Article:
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Doing the Microsoft Shuffle: Algorithm Fail in Browser Ballot

Mar 01, 2010, 23:02 (4 Talkback[s])
(Other stories by Rob Weir)


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"But this wasn’t a simple case of Internet Explorer showing up more in the first position. The non-randomness was pronounced, but more complicated. For example, Chrome was more likely to show up in one of the first 3 positions. And Internet Explorer showed up 50% of the time in the last position. This has lead to various theories, made on the likely mistaken theory that this is an intentional non-randomness. Does Microsoft have secret research showing that the 5th position is actually chosen more often? Is the Internet Explorer random number generator not random? There were also comments asserting that the tests proved nothing, and the results were just chance, and others saying that the results are expected to be non-random because computers can only make pseudo-random numbers, not genuinely random numbers.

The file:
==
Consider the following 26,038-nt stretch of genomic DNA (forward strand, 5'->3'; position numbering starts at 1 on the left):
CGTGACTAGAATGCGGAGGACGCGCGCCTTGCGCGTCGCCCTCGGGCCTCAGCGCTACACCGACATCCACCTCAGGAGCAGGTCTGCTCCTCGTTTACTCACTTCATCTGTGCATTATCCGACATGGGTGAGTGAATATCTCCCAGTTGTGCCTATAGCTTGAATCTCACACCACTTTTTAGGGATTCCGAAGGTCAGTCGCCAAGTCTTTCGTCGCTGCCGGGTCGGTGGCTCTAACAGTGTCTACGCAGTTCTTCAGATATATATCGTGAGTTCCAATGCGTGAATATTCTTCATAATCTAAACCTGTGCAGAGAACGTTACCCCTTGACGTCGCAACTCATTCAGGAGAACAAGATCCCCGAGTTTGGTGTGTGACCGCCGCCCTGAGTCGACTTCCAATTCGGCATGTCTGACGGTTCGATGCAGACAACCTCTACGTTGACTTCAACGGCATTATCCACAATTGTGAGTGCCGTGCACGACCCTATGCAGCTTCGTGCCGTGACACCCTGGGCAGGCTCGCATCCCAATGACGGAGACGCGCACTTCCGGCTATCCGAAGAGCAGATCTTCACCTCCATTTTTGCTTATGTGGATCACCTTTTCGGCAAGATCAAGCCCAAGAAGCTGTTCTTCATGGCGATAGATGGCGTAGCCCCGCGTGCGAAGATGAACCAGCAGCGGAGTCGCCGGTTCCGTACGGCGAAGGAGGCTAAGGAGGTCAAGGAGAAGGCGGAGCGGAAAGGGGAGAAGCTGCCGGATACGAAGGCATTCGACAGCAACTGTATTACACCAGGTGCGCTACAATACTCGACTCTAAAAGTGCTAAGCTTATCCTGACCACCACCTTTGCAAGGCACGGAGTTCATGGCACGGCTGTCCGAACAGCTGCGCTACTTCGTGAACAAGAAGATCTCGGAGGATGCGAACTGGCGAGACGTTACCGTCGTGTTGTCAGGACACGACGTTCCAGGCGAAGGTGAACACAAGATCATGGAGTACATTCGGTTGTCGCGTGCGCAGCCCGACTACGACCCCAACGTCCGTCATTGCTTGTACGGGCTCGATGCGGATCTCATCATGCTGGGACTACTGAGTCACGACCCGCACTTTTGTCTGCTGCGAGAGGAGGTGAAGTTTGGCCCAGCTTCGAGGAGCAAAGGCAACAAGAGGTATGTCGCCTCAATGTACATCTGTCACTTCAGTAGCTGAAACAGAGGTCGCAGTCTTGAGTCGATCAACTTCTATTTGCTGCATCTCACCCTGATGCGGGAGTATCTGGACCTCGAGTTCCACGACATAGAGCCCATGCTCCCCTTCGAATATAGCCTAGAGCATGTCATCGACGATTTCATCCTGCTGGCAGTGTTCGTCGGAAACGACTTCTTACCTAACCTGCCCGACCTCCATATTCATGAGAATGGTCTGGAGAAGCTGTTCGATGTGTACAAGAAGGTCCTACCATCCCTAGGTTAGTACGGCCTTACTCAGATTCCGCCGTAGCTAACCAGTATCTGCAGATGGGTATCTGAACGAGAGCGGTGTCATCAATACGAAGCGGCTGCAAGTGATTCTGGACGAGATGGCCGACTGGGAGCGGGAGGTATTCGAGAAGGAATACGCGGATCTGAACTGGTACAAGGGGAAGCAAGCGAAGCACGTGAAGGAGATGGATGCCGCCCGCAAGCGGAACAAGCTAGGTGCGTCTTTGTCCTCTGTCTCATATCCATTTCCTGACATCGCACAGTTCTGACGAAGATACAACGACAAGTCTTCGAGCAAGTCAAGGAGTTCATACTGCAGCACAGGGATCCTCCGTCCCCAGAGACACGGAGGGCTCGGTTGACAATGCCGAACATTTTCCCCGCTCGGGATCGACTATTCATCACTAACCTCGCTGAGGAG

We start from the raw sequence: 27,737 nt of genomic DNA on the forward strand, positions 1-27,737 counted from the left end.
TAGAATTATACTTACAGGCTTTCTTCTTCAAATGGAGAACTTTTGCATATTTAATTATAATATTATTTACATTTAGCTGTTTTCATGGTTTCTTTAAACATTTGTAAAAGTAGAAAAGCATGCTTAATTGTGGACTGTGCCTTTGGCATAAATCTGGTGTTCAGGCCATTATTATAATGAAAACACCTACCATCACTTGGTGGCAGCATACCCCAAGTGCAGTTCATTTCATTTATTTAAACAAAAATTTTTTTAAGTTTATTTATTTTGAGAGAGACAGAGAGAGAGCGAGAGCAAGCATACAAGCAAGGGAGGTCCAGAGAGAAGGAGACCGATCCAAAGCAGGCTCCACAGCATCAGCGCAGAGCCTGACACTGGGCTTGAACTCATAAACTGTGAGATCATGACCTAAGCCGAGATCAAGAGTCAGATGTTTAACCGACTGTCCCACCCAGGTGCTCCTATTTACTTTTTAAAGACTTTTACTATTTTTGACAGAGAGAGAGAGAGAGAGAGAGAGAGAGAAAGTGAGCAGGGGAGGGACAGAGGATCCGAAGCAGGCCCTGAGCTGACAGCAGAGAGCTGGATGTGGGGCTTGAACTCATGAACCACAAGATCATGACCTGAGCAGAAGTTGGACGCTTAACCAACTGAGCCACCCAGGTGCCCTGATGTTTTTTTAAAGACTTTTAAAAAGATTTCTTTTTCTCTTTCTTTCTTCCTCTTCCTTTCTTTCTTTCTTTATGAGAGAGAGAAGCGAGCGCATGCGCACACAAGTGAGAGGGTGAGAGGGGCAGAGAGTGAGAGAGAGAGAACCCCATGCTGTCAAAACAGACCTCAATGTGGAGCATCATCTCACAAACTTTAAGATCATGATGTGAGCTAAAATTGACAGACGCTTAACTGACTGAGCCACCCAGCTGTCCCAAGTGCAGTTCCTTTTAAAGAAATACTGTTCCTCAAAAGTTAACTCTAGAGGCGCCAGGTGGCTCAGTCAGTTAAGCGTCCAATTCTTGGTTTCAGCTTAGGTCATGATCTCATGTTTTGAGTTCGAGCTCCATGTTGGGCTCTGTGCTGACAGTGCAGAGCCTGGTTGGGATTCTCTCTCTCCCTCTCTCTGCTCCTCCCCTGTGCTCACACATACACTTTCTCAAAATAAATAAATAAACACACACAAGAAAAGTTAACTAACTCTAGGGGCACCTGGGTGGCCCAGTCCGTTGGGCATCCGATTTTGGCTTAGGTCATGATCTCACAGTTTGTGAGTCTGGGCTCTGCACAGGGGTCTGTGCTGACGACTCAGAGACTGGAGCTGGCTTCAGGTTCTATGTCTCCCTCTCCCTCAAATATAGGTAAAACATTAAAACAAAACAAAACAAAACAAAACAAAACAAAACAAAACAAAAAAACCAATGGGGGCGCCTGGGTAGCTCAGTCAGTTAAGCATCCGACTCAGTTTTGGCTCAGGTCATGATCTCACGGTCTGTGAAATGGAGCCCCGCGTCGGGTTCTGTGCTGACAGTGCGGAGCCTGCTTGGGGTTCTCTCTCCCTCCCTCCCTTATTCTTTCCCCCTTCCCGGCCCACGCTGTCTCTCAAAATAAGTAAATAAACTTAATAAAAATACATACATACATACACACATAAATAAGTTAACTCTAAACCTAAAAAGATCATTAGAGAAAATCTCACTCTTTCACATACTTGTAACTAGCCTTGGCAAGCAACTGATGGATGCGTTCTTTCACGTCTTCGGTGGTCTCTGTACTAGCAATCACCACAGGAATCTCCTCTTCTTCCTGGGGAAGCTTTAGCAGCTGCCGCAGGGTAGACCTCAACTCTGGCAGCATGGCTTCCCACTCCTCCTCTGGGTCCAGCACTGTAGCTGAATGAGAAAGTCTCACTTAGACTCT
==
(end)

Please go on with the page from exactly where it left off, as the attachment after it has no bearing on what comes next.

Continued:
"Maybe there was cogent technical analysis of this issue posted someplace, but if there was, I could not find it. So I’m providing my own analysis here, a little statistics and a little algorithms 101. I’ll tell you what went wrong, and how Microsoft can fix it. In the end it is a rookie mistake in the code, but it is an interesting mistake that we can learn from, so I’ll examine it in some depth."

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